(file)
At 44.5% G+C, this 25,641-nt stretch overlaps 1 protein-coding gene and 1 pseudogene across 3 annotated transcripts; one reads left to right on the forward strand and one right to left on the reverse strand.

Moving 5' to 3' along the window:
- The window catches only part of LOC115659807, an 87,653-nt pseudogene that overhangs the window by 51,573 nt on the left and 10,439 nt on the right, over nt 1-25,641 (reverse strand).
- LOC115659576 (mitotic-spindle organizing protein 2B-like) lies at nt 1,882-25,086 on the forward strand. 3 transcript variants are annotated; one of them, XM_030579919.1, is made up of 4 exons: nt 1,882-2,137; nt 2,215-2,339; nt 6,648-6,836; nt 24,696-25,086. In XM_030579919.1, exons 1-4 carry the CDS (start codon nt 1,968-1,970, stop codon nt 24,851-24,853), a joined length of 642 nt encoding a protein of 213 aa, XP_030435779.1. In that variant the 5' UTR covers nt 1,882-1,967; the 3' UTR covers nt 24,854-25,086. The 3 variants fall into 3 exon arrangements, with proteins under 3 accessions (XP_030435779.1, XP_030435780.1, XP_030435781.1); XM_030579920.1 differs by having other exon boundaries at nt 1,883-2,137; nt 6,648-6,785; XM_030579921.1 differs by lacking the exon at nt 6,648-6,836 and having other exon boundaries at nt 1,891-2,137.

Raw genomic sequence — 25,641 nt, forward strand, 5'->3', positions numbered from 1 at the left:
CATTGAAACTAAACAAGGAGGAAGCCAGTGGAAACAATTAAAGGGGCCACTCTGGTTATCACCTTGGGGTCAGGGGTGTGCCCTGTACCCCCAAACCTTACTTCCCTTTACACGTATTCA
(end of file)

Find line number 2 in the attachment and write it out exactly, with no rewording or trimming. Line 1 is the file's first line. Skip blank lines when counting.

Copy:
Moving 5' to 3' along the window: